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Web Fatigue? How to Re-Engage Your Workforce | PPI Global

I received an email the other day from one of our clients, who told me that he was pleased to see the online training options we have provided during the pandemic.  However, he offered up his strong desire to move away from web-based training due to what he described as “web fatigue.”

Without question, the pandemic has impacted how we do business and how we interact with other people. Across the world, video conferencing has been substituted for person-to-person interactions. Many organizations have used it to replicate typical human interactions.  However, it has created a new level of exhaustion in the workforce. Video chats can feel less collaborative and slower paced while attendees wait for their turn to speak. People have begun to openly admit they are tired of sitting at a computer all day with no real human interaction.

As we slowly head back to normalcy, organizational leaders must consider the impact “web fatigue” has had on their employees. As such, a strong emphasis should be placed on shifting the “mindset” from web-based to people-based interactions in the workplace.

RE-ENGAGED EMPLOYEES

As in most organizations, the person spearheading organizational improvement and employee engagement initiatives is the front-line Supervisor.

This leads us to some critical questions.

Do you or your Front-Line Supervisors possess the mindset necessary to lead your organization into the “new normal?”

Are your leaders capable of rebuilding and reinforcing personal relationships with each employee they lead?  Or will they continue to stifle people-based interactions behind web-based emails and social media tools?

The Next Generation Mindset

The “new normal” will require what we at PPI call The Next Generation Mindset, where you, as the leader or influencer, promote the types of choices, actions, and behaviors you’re looking for and grow them rapidly.

There are four necessary steps in the Next Generation Mindset.

The first step is to focus on ATTITUDES and BEHAVIORS. A person’s “attitude” is the same thing as their mindset, which ultimately determines an individual’s thoughts and choices, actions, and behaviors. On a moment-to-moment basis, this combination essentially determines HOW an individual does WHAT they do (which, of course, ultimately generates outcomes and results).

Historically speaking, front-line supervisors tend to focus on catching people doing things WRONG; that’s why a front-line supervisor’s appearance on a job site is often viewed negatively by the employee.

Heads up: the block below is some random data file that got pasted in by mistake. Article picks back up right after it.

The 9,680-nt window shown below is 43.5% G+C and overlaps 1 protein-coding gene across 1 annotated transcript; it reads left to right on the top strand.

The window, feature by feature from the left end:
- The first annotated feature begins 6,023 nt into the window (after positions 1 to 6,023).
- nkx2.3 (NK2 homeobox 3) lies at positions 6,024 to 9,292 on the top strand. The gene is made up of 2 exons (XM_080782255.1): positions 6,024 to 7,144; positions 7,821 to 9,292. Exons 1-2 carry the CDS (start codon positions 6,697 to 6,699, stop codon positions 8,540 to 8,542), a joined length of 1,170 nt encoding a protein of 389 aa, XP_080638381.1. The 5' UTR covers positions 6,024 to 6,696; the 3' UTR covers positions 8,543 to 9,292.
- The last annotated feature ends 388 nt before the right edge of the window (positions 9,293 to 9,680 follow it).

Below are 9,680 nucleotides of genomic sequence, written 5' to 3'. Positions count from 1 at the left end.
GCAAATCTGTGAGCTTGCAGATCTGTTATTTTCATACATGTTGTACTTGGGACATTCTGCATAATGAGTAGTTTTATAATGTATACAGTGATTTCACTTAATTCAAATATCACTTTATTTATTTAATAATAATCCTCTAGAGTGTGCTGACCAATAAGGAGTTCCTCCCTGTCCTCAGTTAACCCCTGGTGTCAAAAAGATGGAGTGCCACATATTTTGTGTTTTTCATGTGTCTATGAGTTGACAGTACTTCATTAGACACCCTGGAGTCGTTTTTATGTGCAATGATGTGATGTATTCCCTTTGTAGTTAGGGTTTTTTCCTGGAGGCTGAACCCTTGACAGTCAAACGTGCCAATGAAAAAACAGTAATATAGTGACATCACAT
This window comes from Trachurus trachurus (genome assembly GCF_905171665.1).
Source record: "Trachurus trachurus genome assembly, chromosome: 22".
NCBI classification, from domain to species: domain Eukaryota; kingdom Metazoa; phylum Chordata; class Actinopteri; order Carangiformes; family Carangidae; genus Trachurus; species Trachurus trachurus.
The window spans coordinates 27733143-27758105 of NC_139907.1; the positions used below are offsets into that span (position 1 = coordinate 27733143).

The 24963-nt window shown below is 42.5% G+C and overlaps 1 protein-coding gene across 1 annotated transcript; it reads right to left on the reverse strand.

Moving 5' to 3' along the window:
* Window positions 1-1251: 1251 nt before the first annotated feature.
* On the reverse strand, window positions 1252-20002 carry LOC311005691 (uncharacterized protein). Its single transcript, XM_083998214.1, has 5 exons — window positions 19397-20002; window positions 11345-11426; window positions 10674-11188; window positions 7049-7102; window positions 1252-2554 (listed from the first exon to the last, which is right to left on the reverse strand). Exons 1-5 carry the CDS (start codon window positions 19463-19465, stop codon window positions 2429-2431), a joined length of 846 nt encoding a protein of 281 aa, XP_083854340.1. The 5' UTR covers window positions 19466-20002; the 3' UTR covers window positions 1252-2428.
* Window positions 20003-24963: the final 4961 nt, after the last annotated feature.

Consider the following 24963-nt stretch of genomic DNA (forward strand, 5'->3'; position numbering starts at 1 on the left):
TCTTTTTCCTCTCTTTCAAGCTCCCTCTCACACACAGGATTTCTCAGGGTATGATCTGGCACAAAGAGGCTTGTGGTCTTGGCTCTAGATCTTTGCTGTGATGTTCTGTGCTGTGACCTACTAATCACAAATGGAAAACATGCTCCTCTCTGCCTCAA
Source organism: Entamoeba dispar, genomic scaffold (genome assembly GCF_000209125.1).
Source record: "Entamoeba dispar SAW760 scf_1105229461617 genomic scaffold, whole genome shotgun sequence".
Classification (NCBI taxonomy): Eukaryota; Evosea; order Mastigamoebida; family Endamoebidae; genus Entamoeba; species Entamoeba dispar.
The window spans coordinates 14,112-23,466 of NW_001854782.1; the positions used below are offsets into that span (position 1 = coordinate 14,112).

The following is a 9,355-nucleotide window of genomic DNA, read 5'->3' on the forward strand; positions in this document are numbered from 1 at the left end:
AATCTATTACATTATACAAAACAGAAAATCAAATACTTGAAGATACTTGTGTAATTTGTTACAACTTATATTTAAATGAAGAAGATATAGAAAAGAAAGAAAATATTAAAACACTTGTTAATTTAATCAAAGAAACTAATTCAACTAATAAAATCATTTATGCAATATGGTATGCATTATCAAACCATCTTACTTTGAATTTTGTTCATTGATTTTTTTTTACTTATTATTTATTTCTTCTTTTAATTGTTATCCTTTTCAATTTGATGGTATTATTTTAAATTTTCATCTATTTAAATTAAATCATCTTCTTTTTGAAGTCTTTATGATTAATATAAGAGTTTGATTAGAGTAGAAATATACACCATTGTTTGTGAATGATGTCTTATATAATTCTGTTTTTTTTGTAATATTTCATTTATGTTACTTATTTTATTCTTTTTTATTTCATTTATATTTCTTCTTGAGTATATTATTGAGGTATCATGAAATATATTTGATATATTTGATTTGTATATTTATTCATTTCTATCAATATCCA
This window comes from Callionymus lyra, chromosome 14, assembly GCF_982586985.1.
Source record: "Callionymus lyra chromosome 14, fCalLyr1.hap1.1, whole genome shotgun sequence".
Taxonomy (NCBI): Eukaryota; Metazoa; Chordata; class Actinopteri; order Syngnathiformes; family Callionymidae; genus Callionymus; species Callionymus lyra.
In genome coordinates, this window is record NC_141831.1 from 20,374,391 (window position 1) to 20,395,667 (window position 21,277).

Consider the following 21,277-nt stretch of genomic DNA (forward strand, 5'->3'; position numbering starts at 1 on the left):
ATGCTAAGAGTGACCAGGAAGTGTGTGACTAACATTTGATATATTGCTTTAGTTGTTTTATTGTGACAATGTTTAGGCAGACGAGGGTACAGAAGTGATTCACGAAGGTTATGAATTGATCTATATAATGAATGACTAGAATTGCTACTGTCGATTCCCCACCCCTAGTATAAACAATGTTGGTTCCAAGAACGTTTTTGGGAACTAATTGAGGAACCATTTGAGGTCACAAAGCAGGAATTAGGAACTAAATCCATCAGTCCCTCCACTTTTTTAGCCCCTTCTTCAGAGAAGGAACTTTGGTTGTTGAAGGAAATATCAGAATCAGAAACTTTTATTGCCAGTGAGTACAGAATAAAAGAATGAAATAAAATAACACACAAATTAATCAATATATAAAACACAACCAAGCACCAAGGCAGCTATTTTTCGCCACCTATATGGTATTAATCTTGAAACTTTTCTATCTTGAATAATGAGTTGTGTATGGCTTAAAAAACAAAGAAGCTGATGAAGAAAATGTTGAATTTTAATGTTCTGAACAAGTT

Therefore, the second step is about doing things differently by focusing on catching people doing something RIGHT. What you as a leader focus on will expand. Over time, if your employees see that your observation focus is positive, it will go a long way towards positively influencing your culture.

The third step is watching for Drift and Accumulation. Has your workforce become complacent?  Are there Traps, Roadblocks, and Landmines in the way of organizational success?

Who best to help you answer this question? The people who do the work, your employees. Therefore, observing them and communicating with them is a must.

The Next Generation Mindsets fourth and final step, is to reduce and eliminate Traps, Roadblocks, and Landmines. Once identified, do everything in your power to get rid of them.

In my next blog, we will move from “mindset” towards the actual engagement. I will show you how to proactively provide feedback following observations in a way that builds trust between the front-line supervisor and the employee.  If done correctly, over time, the supervisors’ presence on a Jobsite will no longer be perceived negatively by the employee.

Have a plan to re-energize your workforce in 2021 and beyond, HOST a “LIVE” PPI Leadership Course for your leadership team and set the tone for an engaged workforce as they return to work. Click HERE for more information.

Let me know how I can help!

Bob Catinazzo, PPM
Practicing Perfection Institute
Executive Vice-President – Client Services
bob.catinazzo@ppiweb.com
(203) 738-8466

 

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